By Spahic Omer
Conventionally, it is believed that all writing originated in Mesopotamia, around 3000 BC. From there, the invention spread via cultural diffusion to other parts of the world.
Some believe, moreover, that writing evolved independently more than once. It did, apart from Mesopotamia, in some other conducive civilisations, such as in Egypt (also around 3000 BC) and China (around 1200 BC).
However, this assessment is part of the sociocultural evolution, which, in turn, stems from the theory of evolution.
It is integral to Darwinism, relating biological evolution to sociocultural evolutionism.
Since many aspects of Darwinism are outright wrong, and others most seriously problematic, the same holds true concerning the theories of sociocultural evolution as its derivative.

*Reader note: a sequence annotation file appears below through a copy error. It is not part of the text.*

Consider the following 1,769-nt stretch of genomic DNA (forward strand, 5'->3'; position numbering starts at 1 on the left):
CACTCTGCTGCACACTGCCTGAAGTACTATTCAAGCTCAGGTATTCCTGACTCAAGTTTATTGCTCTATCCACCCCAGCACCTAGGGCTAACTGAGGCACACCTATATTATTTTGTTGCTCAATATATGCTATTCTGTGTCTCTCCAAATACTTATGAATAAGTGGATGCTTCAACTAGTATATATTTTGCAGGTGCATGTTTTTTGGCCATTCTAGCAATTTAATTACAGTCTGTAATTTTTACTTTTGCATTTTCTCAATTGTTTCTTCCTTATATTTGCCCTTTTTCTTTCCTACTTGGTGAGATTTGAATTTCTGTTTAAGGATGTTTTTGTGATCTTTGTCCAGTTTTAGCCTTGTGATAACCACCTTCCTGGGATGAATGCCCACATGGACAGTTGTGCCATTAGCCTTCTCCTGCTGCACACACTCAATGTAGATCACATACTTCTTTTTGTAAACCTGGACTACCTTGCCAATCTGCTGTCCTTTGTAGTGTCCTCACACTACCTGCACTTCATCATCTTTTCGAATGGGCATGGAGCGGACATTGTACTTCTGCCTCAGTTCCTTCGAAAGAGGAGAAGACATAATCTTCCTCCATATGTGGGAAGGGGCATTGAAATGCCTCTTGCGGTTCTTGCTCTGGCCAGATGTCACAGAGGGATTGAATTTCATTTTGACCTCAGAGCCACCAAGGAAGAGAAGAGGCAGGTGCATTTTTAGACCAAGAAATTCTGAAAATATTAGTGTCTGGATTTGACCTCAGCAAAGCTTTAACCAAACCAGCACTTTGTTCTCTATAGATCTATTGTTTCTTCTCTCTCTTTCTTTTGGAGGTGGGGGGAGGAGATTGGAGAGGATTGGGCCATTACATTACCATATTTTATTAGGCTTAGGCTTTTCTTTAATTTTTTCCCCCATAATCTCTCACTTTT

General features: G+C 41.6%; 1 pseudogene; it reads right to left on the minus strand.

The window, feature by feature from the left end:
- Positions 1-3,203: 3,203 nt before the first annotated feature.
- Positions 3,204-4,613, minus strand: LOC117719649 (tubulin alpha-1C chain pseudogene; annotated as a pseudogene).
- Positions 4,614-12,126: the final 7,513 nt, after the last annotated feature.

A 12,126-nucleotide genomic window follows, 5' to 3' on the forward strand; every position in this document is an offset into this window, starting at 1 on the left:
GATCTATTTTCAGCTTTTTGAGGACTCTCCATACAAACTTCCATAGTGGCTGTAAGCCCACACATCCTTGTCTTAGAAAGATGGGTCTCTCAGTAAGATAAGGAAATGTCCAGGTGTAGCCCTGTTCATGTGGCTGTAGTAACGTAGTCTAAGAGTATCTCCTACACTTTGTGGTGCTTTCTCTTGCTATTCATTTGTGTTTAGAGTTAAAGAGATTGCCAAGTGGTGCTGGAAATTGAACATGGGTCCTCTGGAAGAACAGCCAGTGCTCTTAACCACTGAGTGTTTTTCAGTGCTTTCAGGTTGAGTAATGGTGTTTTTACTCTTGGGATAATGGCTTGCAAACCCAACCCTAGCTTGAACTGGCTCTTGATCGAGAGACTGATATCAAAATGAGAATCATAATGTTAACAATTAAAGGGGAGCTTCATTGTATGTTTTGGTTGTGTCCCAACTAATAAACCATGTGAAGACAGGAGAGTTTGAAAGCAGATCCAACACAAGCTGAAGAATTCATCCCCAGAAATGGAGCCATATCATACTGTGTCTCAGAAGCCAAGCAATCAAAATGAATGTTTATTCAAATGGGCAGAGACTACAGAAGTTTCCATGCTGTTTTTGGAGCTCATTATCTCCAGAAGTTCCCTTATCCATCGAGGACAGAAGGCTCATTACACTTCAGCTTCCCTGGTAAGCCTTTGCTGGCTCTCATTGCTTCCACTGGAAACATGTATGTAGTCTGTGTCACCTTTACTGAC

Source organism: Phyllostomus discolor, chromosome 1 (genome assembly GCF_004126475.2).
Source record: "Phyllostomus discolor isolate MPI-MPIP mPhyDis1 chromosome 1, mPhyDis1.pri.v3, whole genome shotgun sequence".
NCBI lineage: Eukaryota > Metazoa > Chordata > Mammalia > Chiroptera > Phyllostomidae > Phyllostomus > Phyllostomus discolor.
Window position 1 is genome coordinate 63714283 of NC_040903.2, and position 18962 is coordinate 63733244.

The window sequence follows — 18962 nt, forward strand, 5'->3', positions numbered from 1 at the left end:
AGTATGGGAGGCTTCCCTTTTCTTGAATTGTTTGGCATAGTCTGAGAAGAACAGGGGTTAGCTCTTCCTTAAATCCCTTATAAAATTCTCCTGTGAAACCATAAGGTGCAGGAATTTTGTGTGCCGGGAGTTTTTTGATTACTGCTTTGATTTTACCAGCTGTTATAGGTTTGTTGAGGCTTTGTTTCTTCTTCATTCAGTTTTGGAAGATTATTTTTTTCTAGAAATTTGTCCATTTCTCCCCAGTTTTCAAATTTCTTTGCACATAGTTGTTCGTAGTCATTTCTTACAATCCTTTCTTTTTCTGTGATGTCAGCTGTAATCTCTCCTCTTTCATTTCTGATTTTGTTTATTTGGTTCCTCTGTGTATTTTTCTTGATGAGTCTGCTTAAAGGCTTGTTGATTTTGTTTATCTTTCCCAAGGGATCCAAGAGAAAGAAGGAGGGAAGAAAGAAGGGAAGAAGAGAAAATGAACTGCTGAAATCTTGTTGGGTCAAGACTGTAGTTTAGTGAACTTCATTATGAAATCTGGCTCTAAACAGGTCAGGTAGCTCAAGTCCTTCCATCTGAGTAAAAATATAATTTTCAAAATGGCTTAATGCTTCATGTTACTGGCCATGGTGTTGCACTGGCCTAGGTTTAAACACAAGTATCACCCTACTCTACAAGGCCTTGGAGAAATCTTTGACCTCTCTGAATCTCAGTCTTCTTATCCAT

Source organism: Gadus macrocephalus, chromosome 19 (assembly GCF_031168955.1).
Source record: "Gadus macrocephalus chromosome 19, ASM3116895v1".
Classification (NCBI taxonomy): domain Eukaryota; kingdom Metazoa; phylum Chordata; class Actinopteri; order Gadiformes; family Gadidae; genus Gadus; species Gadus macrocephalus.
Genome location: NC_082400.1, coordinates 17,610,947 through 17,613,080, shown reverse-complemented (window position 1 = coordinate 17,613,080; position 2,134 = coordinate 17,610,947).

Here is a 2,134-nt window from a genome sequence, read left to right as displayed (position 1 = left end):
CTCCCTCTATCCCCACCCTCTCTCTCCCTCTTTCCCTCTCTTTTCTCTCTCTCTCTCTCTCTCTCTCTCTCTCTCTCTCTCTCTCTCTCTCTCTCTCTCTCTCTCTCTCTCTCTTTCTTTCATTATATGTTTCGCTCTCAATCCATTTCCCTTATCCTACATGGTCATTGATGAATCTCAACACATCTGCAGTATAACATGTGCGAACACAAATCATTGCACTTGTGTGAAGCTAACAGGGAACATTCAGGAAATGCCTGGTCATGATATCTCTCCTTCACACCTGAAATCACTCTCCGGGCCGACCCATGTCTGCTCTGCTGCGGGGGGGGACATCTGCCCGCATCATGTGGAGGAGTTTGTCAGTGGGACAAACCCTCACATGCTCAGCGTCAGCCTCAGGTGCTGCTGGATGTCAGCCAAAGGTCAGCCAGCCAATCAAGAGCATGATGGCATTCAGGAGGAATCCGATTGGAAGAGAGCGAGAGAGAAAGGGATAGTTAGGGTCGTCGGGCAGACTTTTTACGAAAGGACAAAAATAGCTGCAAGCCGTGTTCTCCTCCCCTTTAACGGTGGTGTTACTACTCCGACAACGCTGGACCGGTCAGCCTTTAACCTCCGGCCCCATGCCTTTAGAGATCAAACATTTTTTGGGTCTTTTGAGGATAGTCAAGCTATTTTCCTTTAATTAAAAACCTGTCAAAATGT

That includes the idea of the origins and evolution of writing as well.
It is true that much of the understanding in relation to the matter is empirical. But it is evident at the same time that not all knowledge can be covered by empirical systems and methods.
Because life is shrouded in infinite mysteries and obscurities – empirically speaking – the role of the revealed knowledge and guidance is indispensable.
Integrating the two is the only way forward.
The pen and writing as heavenly entities
So important is writing in the Islamic revealed message that both the pen and writing feature prominently as well as permanently in the heavenly realm – regardless of the exact natures of theirs.